Karnataka Health Minister Dr K Sudhakar is being criticised for his claim that modern Indian women ‘want to stay single,’ and are unwilling to give birth even after marriage and desire children by surrogacy and for saying that this is “not a good thing.” The minister was addressing an event held to mark World Mental Health Day on Sunday, October 10, at Bengaluru’s National Institute of Mental Health and Neurological Sciences (NIMHANS).
"Today, I am sorry to say this, lots of modern women in India want to stay single. Even if they get married, they don't want to give birth. They want surrogacy. So there is a paradigm shift in our thinking, which is not good," he said.
Lamenting the "western influence" on Indian society, the minister said people are not willing to let their parents be with them. "Unfortunately, today we are going in a western way. We don't want our parents to live with us, forget about grandparents being with us," the minister said. Speaking about mental health in India, Sudhakar said every seventh Indian has some kind of mental issue, which could be mild, moderate and severe. However, according to him, stress management is an art that Indians do not need to learn, but need to preach to the world on how to handle.
"Stress management is an art. This art we need not learn as Indians. We need to preach to the world how to handle stress, because yoga, meditation and Pranayama are the wonderful tools that our ancestors had taught the world thousands of years back," he said.
Karnataka's K Sudhakar makes bizarre comments on 'modern Indian women',— Subodh Kumar (@kumarsubodh_) October 10, 2021
Bengaluru: Karnataka Health Minister Dr K Sudhakar on Sunday claimed that modern Indian women want to stay single, unwilling to give birth even after marriage and desire children by surrogacy. pic.twitter.com/h7vj35bVLH
However, his remarks about women have been criticised by many online. All India Democratic Women's Association Vice President Vimala KS told IANS that it is a woman’s choice whether they want to have children or not and that such a statement coming from a state Health Minister is not appropriate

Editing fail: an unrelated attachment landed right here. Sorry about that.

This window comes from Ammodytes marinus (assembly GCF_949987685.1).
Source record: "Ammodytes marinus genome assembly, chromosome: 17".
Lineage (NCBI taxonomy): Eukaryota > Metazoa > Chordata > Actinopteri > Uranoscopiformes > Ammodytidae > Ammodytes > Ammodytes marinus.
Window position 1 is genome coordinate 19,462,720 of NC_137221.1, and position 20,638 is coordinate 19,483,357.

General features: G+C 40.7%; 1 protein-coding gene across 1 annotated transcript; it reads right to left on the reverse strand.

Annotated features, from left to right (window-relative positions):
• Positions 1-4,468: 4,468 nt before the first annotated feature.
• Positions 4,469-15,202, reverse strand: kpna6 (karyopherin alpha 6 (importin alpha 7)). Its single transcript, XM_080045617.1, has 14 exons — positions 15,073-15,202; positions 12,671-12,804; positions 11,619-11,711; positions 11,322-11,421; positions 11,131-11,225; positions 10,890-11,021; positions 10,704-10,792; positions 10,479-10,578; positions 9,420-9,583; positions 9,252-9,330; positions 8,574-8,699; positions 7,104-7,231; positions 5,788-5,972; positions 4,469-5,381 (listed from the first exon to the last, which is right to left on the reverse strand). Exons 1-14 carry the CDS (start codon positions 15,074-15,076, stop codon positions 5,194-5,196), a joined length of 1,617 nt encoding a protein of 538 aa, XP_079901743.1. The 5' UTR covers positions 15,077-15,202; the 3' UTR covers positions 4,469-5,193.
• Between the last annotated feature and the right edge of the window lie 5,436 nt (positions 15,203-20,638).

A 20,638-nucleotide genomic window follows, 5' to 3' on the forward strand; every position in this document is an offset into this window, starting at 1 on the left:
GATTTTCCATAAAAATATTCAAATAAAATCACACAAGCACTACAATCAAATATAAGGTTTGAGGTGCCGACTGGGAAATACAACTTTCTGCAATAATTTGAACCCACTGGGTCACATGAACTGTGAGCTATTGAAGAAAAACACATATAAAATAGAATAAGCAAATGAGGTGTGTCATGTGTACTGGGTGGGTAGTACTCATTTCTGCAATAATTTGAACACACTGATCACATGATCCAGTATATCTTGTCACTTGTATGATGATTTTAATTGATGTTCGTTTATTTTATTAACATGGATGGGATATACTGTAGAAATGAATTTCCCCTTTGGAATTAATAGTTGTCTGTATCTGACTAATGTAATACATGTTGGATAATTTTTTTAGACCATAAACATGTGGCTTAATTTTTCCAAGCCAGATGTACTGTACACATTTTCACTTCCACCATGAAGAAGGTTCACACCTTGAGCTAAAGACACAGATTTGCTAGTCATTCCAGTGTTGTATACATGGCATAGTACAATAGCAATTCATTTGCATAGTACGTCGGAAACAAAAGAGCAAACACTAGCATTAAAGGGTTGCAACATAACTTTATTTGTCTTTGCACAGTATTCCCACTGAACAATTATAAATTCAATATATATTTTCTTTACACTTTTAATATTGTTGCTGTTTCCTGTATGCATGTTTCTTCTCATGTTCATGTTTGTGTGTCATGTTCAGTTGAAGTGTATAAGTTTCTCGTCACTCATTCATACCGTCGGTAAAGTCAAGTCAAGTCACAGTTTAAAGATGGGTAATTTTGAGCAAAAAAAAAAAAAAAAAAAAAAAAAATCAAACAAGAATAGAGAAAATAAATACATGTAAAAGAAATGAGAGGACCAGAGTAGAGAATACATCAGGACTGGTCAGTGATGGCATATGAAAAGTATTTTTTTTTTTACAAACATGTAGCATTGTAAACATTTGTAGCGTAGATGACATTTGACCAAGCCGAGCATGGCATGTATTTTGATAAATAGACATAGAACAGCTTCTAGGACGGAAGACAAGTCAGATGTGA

"It is the freedom of women whether to have a baby or not. He must have forgotten that a large section of women in this country do not have the rights over their bodies," she said. "Being a minister, issuing a sweeping statement is not good and while being a Health Minister, is not acceptable. Let minister Sudhakar prove his statement. How many women have these choices? Like women, many men do not want to have children. Why does no one say anything to them?" Vimala asked.
Equal rights activist Brinda Adige told IANS that Sudhakar's statement is "sexist, patriarchal, and unbecoming of a minister."
"He is talking about a minuscule number of people and his statement is not based on research. He is making statements on women's choices which is what we do not want...Look at our laws. There is hardly any support from the government for mothers. How many government officers offer the service of creches... big corporate houses... what support are they giving?" she asked. It is not only giving birth, it involves looking after the children. If at all the government wanted to make statements it should have spoken how they can help mothers, Adige added.
Kannada actor and social activist Chetan Ahimsa also criticised the remark and tweeted saying, “Health Min Sudhakar regressively claims it’s ‘not good’ that many women today dont want marriage or children. Why should women when they face the brunt of patriarchy via dowry/wedding expenses/curbed freedoms/sole parental responsibility? If you care about women, fix the problems.”
Another Twitter user, Katyusha tweeted, “No matter how much India progresses, the average Indian man will not change.”
Several journalists also took to Twitter to condemn the remark. “Ah! The modern woman of India, source of all problems. If only women would marry and stay at home we would solve unemployment, poverty, petrol and LPG prices, lack of hospital beds, potholed roads, electricity shortage, crime and hunger,” Faye D’Souza tweeted. Others pointed out that it was a “bizarre statement” to make on World Mental Health day.
No matter how much India progresses, the average Indian man will not change— Katyusha (@Indian10000000) October 11, 2021
Karnataka health & family welfare minister Sudhakar says, "modern women in India want to stay single. Even if they get married, they don’t want to give birth"
Yes, women are baby-making machines
Ah! The modern woman of India, source of all problems.— Faye DSouza (@fayedsouza) October 10, 2021
If only women would marry and stay at home we would solve unemployment, poverty, petrol and LPG prices, lack of hospital beds, potholed roads, electricity shortage, crime and hunger. https://t.co/1GxJCgMsx3
Yeah, sure. How can it be 'good' that a woman makes conscious & informed decisions about her career, family, health & bodily autonomy? This coming from a qualified doctor. And Indian men wonder why women don't want to marry them https://t.co/FQrhj5iTAy— Anusha Ravi Sood (@anusharavi10) October 11, 2021
With IANS and PTI inputs